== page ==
Handbook on Combating Gender Stereotypes
This handbook was released on August 16, 2023, by the Supreme Court of India. Ideated as a knowledge resource of the e-Committee of the Supreme Court, this handbook aims to “identify, understand and combat” stereotypical language wielded against women. It encourages the use of an unprejudiced vocabulary while drafting court pleadings, orders and judgements. To this end, the handbook contains a glossary of “gender-unjust” terms and suggests words which can be used in their stead.
The handbook also lists precedents laid down by the Supreme Court of India which reject prevailing stereotypes, especially those concerning sexual violence. For example, in Joseph Shine v. Union of India (2018), a Constitution Bench of the Supreme Court decriminalised adultery as a crime under Section 497 of the Indian Penal Code, 1860. In only punishing sexual relations outside of marriage with a married woman, this Section was “based on the constitutionally untenable rationale that the woman was the property of the (second) man”, the handbook notes.
It contains a foreword by Dhananjaya Y. Chandrachud, Chief Justice of India. The CJI stresses on the importance of the language used in judicial discourse and enumerates how it influences judgement – within and beyond courtrooms.
This 30-page document is divided into four sections: Understanding stereotypes (Section 1); Understanding Gender Stereotypes (Section 2); Current doctrine on key legal issues (Section 3); Conclusion (Section 4).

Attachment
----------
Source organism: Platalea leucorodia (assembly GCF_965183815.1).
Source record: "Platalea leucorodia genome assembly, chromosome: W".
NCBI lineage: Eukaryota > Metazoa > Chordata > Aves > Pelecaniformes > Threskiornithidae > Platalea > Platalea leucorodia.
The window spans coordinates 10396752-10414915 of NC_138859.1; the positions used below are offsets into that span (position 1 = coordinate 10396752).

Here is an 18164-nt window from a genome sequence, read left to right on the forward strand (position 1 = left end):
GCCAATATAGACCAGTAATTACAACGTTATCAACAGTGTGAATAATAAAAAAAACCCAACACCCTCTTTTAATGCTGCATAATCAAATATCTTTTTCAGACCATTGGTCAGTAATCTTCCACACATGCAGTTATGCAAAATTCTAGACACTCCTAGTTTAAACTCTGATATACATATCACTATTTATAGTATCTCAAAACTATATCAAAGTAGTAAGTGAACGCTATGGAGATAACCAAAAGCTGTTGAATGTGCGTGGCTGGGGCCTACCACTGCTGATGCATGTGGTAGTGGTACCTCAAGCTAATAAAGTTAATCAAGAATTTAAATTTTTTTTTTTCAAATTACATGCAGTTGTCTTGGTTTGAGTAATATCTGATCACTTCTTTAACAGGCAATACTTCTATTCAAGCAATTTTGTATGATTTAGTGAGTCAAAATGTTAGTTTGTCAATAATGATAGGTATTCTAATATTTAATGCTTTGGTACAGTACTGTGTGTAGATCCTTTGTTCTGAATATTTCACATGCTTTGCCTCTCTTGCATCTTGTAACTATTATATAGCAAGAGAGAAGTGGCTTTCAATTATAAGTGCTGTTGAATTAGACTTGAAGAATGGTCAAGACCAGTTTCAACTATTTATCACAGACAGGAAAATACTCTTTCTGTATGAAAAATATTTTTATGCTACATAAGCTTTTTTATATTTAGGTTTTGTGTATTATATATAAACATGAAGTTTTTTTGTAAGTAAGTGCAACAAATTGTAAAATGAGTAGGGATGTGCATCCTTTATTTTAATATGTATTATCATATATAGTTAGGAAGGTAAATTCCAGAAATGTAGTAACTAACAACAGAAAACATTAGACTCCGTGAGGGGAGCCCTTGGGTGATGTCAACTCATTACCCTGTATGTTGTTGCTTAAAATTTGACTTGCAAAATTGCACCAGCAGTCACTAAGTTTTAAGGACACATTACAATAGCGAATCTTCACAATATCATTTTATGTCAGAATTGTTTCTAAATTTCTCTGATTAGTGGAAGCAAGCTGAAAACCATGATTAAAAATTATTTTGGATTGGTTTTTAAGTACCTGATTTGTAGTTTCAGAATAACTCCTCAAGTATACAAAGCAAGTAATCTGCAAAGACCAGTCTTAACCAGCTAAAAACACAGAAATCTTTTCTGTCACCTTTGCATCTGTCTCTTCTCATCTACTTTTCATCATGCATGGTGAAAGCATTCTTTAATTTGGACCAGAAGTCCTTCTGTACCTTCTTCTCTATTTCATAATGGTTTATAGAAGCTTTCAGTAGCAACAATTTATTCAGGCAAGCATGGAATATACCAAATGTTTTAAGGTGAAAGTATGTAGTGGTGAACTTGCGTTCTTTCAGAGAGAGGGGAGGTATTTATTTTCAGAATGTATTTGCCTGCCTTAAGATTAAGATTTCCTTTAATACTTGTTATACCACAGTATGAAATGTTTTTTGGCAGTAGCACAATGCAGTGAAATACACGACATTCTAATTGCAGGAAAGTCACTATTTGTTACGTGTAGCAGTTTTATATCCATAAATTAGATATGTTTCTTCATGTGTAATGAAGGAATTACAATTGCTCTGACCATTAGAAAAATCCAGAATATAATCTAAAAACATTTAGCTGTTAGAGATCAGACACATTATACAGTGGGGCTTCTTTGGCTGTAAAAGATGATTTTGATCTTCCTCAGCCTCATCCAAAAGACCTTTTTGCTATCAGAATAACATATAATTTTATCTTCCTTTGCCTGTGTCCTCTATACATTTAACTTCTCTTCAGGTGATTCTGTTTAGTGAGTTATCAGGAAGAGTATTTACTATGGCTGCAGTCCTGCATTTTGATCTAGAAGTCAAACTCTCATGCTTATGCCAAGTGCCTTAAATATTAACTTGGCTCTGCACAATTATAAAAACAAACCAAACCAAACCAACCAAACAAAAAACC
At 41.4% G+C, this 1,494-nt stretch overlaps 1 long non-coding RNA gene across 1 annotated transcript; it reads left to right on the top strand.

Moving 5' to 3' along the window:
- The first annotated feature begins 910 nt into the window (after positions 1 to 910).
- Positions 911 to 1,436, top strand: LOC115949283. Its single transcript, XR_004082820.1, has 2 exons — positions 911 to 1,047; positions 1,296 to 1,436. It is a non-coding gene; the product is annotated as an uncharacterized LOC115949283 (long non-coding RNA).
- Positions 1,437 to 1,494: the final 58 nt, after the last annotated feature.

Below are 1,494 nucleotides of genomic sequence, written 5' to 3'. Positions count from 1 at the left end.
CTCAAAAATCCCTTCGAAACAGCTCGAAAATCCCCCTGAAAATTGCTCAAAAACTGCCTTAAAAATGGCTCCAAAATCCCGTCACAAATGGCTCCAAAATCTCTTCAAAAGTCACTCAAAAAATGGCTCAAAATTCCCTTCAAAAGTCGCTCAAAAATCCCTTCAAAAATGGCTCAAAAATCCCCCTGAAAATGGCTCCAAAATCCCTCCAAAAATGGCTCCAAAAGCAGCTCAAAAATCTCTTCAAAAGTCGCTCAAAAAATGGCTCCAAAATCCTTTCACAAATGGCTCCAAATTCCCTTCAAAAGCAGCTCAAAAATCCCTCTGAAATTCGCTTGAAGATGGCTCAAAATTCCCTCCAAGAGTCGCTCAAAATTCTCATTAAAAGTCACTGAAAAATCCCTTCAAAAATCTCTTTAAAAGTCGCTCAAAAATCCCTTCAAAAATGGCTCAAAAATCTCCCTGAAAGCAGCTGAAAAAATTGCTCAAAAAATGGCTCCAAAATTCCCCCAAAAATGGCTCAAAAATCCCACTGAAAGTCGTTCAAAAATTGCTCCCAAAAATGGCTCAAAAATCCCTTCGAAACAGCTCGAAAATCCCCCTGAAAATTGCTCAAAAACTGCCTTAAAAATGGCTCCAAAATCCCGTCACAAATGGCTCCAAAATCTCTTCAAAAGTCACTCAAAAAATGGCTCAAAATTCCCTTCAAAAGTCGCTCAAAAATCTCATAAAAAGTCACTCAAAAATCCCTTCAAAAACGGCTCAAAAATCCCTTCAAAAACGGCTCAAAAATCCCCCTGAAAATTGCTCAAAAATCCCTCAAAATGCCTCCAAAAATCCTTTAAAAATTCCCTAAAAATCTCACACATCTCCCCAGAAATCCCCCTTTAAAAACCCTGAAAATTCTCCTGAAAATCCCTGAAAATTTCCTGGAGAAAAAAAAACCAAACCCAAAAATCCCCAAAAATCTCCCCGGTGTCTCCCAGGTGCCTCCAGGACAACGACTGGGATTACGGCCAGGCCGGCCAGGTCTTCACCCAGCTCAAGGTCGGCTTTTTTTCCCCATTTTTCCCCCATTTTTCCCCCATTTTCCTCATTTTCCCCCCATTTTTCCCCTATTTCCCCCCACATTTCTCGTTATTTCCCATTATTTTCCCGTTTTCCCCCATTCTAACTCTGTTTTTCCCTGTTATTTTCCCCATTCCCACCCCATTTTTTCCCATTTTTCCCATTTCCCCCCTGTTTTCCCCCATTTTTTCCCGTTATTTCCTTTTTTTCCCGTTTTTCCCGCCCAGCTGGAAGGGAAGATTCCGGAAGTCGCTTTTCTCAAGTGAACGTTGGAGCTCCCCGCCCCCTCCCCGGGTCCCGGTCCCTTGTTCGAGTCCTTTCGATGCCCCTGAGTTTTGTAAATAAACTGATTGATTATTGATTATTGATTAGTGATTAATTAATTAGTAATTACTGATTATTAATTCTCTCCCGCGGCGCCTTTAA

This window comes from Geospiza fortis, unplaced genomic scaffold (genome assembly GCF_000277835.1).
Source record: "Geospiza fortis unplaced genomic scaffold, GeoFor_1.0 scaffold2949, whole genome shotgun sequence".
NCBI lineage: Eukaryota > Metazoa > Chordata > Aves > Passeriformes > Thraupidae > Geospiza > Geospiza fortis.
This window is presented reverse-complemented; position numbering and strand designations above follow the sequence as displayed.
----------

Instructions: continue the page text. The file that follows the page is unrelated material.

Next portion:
The handbook discusses three common types of gender stereotypes: (i) stereotypes based on the supposed “inherent characteristics” of women; (ii) stereotypes based on gender roles; and (iii) stereotypes related to sex, sexuality, and sexual violence. It juxtaposes stereotypes against the reality of the matter, baring the social prejudices at play. For example, “Women are more nurturing and better suited to care for others” is incorrect, the handbook states, because “People of all genders are equally suited to the task of caring for others. Women are often socially conditioned to care for others from a young age. Many women are also forced to abandon their careers to care for children and the elderly”.
While the handbook focuses on sexist language used for women, it adds that stereotypes impact individuals across the gender spectrum. The legal order in the country must strive towards being inclusive to every citizen, regardless of their gender.
Following are 10 examples of ‘stereotype promoting language’ and their alternatives listed in the handbook which are especially relevant:
Adulteress: Woman who has engaged in sexual relations outside of marriage
Career woman: Woman
Chaste woman: Woman
Eve teasing: Street sexual harassment
Feminine hygiene products: Menstrual products
Hormonal (to describe a woman’s emotional state): Use a gender neutral term to describe the emotion (e.g., compassionate or enthusiastic)
Prostitute: Sex worker
Provocative clothing / dress: Clothing / dress
Sex change: Sex reassignment or gender transition
Violated (e.g., he violated her): Sexually harassed / assaulted or raped
Focus by Dipanjali Singh.
PARI Library’s health archive project is part of an initiative supported by the Azim Premji University to develop a free-access repository of health-related reports relevant to rural India.
Supreme Court of India
Supreme Court of India
16 Aug, 2023